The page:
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Race Imboden Wins Gold at Tokyo Foil World Cup, Team USA Places Fourth

11/10/2014, 6:15pm CST
By Nicole Jomantas

Team USA's Race Imboden (second from left) won gold in Tokyo. Dmitry Rigin (RUS) won silver. Enzo Lefort (FRA) and Andrea Cassara (ITA) took bronze. Photo Credit: Japanese Fencing Federation

(Colorado Springs, Colo.) – A bronze medalist at the Tokyo Grand Prix last season, London Olympian Race Imboden (Brooklyn, N.Y.) returned to the same location to win his second career World Cup gold medal on Saturday.

The ninth seed in the tournament, Imboden was down by two during the second period of his bout against Piotr Janda (POL) who held a 11-9 lead. Imboden rebounded with five straight touches and went gave up just one to Janda before winning the bout, 15-12.

Imboden controlled his next bout against Jean-Paul Tony Helissey (FRA) in the table of 32 for a 15-9 victory.

Tied with Andrii Pogrebniak (UKR) at five in the table of 16, Imboden scored eight straight as part of 10-1 run that gave him the 15-6 win.

In the quarter-finals, Imboden pulled away from an 8-8 tie during his bout against 2014 Senior World silver medalist Jianfei Ma (CHN) to take a 11-9 lead at the break. Those two touches would help Imboden hang on for a 15-13 win in the second period.

Imboden’s semifinal would be one of his closest bouts of the day. Although Imboden and 2014 Senior World bronze medalist Enzo Lefort (FRA) have fenced each other countless times in team event, this bout served as their first meeting in individual competition. The two fencers exchanged touches with neither gaining more than a two-touch lead at any point. With Lefort up, 13-12, in the second period, Imboden tied the bout at 13. Lefort answered with another touch and Imboden came back again for a tie at 14. Both lights came on during the final exchange and it was Imboden who was awarded the touch to win the bout, 15-14.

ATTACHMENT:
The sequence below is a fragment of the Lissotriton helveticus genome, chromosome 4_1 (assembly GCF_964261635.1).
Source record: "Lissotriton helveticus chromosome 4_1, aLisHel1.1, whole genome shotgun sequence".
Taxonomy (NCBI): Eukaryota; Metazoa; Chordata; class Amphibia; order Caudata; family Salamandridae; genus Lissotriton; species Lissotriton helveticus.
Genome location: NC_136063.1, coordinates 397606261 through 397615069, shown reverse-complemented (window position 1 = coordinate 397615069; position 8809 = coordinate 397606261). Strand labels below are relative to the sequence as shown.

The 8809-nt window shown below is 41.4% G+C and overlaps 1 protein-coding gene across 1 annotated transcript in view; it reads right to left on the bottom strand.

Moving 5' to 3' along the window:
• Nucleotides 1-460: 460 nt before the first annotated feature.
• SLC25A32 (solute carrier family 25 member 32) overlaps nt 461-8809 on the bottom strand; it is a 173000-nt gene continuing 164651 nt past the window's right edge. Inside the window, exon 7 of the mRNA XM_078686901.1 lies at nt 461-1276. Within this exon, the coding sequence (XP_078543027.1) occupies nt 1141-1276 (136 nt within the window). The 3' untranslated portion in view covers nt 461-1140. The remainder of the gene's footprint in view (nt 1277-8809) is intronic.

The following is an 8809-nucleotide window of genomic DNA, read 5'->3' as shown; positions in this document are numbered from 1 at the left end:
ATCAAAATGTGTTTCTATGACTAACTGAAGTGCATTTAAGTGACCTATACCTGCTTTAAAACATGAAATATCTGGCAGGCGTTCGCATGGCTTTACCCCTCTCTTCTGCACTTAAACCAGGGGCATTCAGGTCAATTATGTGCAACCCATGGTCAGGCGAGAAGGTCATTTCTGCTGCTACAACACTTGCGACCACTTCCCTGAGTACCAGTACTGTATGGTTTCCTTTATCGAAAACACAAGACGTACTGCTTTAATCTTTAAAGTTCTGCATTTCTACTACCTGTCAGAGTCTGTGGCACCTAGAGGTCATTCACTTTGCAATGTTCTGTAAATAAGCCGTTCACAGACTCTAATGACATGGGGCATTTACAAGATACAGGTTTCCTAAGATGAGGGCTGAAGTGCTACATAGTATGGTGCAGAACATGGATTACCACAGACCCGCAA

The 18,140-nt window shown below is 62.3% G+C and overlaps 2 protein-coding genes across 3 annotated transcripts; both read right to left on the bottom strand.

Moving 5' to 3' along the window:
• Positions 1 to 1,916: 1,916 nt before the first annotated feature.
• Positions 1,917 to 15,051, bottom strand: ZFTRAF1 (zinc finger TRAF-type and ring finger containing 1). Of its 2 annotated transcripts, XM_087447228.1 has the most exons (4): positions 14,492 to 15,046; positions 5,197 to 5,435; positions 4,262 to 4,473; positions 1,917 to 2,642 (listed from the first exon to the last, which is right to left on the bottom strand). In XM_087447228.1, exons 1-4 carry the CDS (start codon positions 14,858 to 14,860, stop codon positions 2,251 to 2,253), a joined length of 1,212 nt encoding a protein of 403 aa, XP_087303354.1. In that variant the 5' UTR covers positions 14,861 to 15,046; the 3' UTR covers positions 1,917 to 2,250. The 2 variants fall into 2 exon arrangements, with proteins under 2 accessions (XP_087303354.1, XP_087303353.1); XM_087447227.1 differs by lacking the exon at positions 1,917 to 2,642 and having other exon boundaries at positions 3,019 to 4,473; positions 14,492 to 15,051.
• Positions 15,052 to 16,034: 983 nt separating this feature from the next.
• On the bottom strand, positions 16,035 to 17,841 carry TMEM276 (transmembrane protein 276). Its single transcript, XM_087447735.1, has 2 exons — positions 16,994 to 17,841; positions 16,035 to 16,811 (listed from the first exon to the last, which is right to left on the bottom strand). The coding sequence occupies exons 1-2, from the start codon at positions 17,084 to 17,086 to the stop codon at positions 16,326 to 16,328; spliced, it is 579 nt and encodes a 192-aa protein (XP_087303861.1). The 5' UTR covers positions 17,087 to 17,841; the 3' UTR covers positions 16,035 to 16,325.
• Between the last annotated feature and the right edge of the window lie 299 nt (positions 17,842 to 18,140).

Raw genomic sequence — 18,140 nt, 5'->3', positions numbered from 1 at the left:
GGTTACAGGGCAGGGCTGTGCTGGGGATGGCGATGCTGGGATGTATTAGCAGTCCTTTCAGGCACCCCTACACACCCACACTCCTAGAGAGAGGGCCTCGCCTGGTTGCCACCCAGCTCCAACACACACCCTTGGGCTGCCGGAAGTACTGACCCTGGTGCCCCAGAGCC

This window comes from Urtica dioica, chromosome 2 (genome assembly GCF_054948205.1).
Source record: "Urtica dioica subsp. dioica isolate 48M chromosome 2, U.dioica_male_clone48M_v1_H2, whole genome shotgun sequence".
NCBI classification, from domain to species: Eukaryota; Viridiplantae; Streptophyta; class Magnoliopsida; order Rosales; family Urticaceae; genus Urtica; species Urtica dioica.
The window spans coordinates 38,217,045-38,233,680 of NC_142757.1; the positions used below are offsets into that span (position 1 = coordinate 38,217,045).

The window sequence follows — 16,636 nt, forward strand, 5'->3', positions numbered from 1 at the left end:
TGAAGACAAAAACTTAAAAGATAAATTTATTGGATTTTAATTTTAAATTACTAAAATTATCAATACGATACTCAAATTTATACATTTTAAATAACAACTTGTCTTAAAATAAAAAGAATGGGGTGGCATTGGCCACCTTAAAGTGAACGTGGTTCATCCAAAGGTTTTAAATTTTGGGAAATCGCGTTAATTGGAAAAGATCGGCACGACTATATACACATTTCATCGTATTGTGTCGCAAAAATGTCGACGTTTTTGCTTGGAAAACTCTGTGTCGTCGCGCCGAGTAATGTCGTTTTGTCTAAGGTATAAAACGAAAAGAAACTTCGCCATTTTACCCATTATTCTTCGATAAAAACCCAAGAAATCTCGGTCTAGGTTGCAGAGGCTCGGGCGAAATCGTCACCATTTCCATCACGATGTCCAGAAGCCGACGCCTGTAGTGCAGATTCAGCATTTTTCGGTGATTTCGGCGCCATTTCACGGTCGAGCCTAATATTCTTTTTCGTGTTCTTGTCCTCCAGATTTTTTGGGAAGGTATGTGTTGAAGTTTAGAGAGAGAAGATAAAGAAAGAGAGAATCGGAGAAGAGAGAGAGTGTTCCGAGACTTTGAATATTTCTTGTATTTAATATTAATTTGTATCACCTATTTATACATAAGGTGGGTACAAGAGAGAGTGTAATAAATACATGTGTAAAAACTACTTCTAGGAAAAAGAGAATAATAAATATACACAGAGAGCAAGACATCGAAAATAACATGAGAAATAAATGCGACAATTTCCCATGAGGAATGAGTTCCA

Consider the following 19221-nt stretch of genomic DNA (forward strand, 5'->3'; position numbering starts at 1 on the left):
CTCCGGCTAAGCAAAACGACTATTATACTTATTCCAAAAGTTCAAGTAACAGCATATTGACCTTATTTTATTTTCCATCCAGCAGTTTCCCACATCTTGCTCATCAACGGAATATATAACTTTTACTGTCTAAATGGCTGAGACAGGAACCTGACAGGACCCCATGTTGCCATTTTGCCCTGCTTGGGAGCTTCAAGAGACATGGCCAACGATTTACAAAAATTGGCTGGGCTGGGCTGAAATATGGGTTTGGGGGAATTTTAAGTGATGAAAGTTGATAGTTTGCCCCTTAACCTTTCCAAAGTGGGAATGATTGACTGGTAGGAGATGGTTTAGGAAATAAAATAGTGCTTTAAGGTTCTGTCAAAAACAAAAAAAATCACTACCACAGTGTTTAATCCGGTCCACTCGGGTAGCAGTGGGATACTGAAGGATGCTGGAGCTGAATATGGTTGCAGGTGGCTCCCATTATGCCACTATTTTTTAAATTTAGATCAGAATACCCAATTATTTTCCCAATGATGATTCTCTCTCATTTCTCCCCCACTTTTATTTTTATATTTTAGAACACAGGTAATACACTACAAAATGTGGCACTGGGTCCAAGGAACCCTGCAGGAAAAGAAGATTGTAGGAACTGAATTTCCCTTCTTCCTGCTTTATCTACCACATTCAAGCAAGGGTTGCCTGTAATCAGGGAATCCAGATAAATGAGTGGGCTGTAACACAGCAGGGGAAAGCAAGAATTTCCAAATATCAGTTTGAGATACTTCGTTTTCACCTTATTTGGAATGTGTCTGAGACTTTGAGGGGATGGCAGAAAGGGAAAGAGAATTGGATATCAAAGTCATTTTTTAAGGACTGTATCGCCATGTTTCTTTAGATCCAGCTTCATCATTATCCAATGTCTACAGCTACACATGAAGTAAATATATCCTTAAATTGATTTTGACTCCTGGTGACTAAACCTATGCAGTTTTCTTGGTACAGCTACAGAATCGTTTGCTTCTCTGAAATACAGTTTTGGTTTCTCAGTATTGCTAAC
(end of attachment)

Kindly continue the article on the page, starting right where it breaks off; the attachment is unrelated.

In the gold medal bout, Imboden outscored Dmitry Rigin (RUS), 4-1, to take a 9-6 lead in the first period. The Russian fought back to cut Imboden’s lead to 11-10, but Imboden rattled off five straight touches for a 15-10 win.

This was the second career gold medal win on the circuit for Imboden who won his first World Cup title at the 2013 tournament in Havana. The result propelled Imboden from ninth to fifth in the world rankings.

Miles Chamley-Watson (New York City, N.Y.), the 2013 Senior World Champion, fell one touch short of a medal of his own with a seventh-place result.

Seeded 32nd out of pools, Chamley-Watson began a series of nail-biting wins with a 9-8 victory in the table of 64 where he held off a late comeback by Moritz Kroeplin (GER) to advance to the next round.

In the table of 32, Chamley-Watson faced Yu Saito (JPN) who was coming off a 15-11 win over 2014 Senior World Champion Alexey Cheremisinov (RUS). Chamley-Watson defeated Saito, 15-14, and outtouched 2014 Senior World Team Champion Julien Mertine (FRA), 15-13, to advance to the quarters.